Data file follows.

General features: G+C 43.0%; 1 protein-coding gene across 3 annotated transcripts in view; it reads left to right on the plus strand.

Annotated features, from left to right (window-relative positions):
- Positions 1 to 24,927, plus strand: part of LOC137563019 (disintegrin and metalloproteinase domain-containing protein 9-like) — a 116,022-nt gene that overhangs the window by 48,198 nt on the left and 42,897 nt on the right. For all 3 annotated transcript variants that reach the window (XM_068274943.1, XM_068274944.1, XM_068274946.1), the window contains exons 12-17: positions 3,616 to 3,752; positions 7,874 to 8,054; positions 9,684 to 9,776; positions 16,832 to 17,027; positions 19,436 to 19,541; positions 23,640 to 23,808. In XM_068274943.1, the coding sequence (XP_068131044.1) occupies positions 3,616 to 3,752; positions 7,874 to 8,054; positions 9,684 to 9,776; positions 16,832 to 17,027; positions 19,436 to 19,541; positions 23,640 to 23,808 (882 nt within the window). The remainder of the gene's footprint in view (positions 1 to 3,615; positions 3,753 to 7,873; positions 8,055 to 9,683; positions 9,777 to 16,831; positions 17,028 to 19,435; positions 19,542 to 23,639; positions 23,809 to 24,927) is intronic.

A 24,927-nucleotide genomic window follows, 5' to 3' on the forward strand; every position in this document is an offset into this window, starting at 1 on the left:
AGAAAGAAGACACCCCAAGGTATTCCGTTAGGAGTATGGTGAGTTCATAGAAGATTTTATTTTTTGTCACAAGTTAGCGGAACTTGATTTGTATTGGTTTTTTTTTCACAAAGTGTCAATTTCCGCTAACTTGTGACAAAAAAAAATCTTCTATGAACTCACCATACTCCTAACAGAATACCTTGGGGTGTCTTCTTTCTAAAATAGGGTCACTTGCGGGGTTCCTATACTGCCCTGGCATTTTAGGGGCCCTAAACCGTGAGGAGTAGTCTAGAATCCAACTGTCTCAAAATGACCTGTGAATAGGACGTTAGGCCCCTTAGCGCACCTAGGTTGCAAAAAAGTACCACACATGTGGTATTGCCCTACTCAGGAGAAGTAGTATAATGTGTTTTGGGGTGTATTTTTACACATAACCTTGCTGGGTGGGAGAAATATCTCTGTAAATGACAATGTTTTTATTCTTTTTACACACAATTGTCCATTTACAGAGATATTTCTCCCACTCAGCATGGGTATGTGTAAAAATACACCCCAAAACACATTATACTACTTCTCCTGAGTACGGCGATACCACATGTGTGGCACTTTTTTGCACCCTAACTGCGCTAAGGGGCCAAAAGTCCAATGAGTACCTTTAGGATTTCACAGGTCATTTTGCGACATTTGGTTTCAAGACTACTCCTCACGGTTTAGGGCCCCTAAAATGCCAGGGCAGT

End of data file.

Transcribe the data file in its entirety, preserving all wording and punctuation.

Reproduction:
General features: G+C 43.0%; 1 protein-coding gene across 3 annotated transcripts in view; it reads left to right on the plus strand.

Annotated features, from left to right (window-relative positions):
- Positions 1 to 24,927, plus strand: part of LOC137563019 (disintegrin and metalloproteinase domain-containing protein 9-like) — a 116,022-nt gene that overhangs the window by 48,198 nt on the left and 42,897 nt on the right. For all 3 annotated transcript variants that reach the window (XM_068274943.1, XM_068274944.1, XM_068274946.1), the window contains exons 12-17: positions 3,616 to 3,752; positions 7,874 to 8,054; positions 9,684 to 9,776; positions 16,832 to 17,027; positions 19,436 to 19,541; positions 23,640 to 23,808. In XM_068274943.1, the coding sequence (XP_068131044.1) occupies positions 3,616 to 3,752; positions 7,874 to 8,054; positions 9,684 to 9,776; positions 16,832 to 17,027; positions 19,436 to 19,541; positions 23,640 to 23,808 (882 nt within the window). The remainder of the gene's footprint in view (positions 1 to 3,615; positions 3,753 to 7,873; positions 8,055 to 9,683; positions 9,777 to 16,831; positions 17,028 to 19,435; positions 19,542 to 23,639; positions 23,809 to 24,927) is intronic.

A 24,927-nucleotide genomic window follows, 5' to 3' on the forward strand; every position in this document is an offset into this window, starting at 1 on the left:
AGAAAGAAGACACCCCAAGGTATTCCGTTAGGAGTATGGTGAGTTCATAGAAGATTTTATTTTTTGTCACAAGTTAGCGGAACTTGATTTGTATTGGTTTTTTTTTCACAAAGTGTCAATTTCCGCTAACTTGTGACAAAAAAAAATCTTCTATGAACTCACCATACTCCTAACAGAATACCTTGGGGTGTCTTCTTTCTAAAATAGGGTCACTTGCGGGGTTCCTATACTGCCCTGGCATTTTAGGGGCCCTAAACCGTGAGGAGTAGTCTAGAATCCAACTGTCTCAAAATGACCTGTGAATAGGACGTTAGGCCCCTTAGCGCACCTAGGTTGCAAAAAAGTACCACACATGTGGTATTGCCCTACTCAGGAGAAGTAGTATAATGTGTTTTGGGGTGTATTTTTACACATAACCTTGCTGGGTGGGAGAAATATCTCTGTAAATGACAATGTTTTTATTCTTTTTACACACAATTGTCCATTTACAGAGATATTTCTCCCACTCAGCATGGGTATGTGTAAAAATACACCCCAAAACACATTATACTACTTCTCCTGAGTACGGCGATACCACATGTGTGGCACTTTTTTGCACCCTAACTGCGCTAAGGGGCCAAAAGTCCAATGAGTACCTTTAGGATTTCACAGGTCATTTTGCGACATTTGGTTTCAAGACTACTCCTCACGGTTTAGGGCCCCTAAAATGCCAGGGCAGT